The region of your vision in which you can see in high detail is actually much smaller than most think—just a few degrees across the center of your view. The difference in resolving power between the fovea and the rest of the retina is so drastic, that without your fovea, you couldn’t make out the text on this page. You can see this easily for yourself: if you keep your eyes focused on this word and try to read just two sentences below, you’ll find it’s almost impossible to make out what the words say, even though you can see something resembling words. The reason that people overestimate the foveal region of their vision seems to be because the brain does a lot of unconscious interpretation and prediction to build a model of how we believe the world to be.
Foveated rendering aims to exploit this quirk of our vision by rendering the virtual scene in high resolution only in the region that the fovea sees, and then drastically cut down the complexity of the scene in our peripheral vision where the detail can’t be resolved anyway. Doing so allows us to focus most of the processing power where it contributes most to detail, while saving processing resources elsewhere. That may not sound like a huge deal, but as the display resolution of VR headsets and field of view increases, the power needed to render complex scenes grows at a near exponential rate.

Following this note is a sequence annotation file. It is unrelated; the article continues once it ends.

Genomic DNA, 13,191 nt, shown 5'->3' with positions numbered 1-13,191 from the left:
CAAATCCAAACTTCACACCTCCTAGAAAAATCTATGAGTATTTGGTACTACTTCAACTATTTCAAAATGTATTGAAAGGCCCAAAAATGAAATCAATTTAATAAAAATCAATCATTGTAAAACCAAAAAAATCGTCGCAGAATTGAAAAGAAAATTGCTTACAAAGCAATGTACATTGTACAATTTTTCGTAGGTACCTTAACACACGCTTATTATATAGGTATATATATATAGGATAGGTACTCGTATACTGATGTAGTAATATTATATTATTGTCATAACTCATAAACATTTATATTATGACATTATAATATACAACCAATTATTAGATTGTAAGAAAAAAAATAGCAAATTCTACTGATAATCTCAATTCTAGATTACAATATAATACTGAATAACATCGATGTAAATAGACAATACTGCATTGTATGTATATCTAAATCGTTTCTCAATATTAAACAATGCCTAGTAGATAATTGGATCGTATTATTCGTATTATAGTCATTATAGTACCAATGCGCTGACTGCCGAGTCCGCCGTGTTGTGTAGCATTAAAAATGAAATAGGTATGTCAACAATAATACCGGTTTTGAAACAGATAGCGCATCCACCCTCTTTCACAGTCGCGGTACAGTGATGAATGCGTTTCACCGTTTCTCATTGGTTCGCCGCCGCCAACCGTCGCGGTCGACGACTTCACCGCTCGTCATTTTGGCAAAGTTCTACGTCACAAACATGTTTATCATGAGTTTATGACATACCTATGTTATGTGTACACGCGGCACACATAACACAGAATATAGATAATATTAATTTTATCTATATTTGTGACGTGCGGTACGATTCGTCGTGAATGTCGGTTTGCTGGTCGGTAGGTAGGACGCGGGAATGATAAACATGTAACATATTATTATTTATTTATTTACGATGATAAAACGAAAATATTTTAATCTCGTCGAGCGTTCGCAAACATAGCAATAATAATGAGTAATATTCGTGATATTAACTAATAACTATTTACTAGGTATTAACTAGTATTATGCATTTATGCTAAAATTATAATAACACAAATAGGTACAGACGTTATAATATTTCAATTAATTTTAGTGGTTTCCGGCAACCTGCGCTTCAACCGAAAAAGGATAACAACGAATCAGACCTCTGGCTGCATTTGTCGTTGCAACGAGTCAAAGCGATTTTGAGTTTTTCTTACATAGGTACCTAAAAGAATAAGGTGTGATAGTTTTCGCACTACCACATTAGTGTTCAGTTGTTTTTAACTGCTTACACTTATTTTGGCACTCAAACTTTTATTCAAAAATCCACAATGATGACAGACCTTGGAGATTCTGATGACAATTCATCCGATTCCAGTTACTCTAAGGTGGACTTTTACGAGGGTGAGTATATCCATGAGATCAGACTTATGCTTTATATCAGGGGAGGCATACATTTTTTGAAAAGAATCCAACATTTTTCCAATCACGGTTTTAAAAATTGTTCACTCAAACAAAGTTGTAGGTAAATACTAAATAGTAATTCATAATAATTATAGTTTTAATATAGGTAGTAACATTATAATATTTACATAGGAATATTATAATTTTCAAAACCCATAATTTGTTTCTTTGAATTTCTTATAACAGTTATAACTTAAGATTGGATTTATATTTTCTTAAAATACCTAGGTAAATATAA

Eye-tracking of course comes into play because we need to know where the center of the user’s gaze is at all times quickly and with high precision in order to pull off foveated rendering. It’s believed that this illusion could be done in a way that’s completely invisible to the user; anecdotally, I’ve seen recent demos where this was the case.
Automatic User Detection & Adjustment
In addition to detecting movement, eye-tracking can also be used as a biometric identifier. That makes eye-tracking a great candidate for multiple user profiles across a single headset—when I put on the headset, the system can instantly identify me as a unique user and call up my customized environment, content library, game progress, and settings. When a friend puts on the headset, the system can load their preferences and saved data.
Eye-tracking can also be used to precisely measure IPD, the distance between one’s eyes. Knowing your IPD is important in VR because it’s required to move the lenses and displays into the optimal position for both comfort and visual quality. Unfortunately a lot of people don’t know what their IPD is (you can get a rough measurement if you ask someone to hold a ruler up to your eyes, or ask your eye doctor).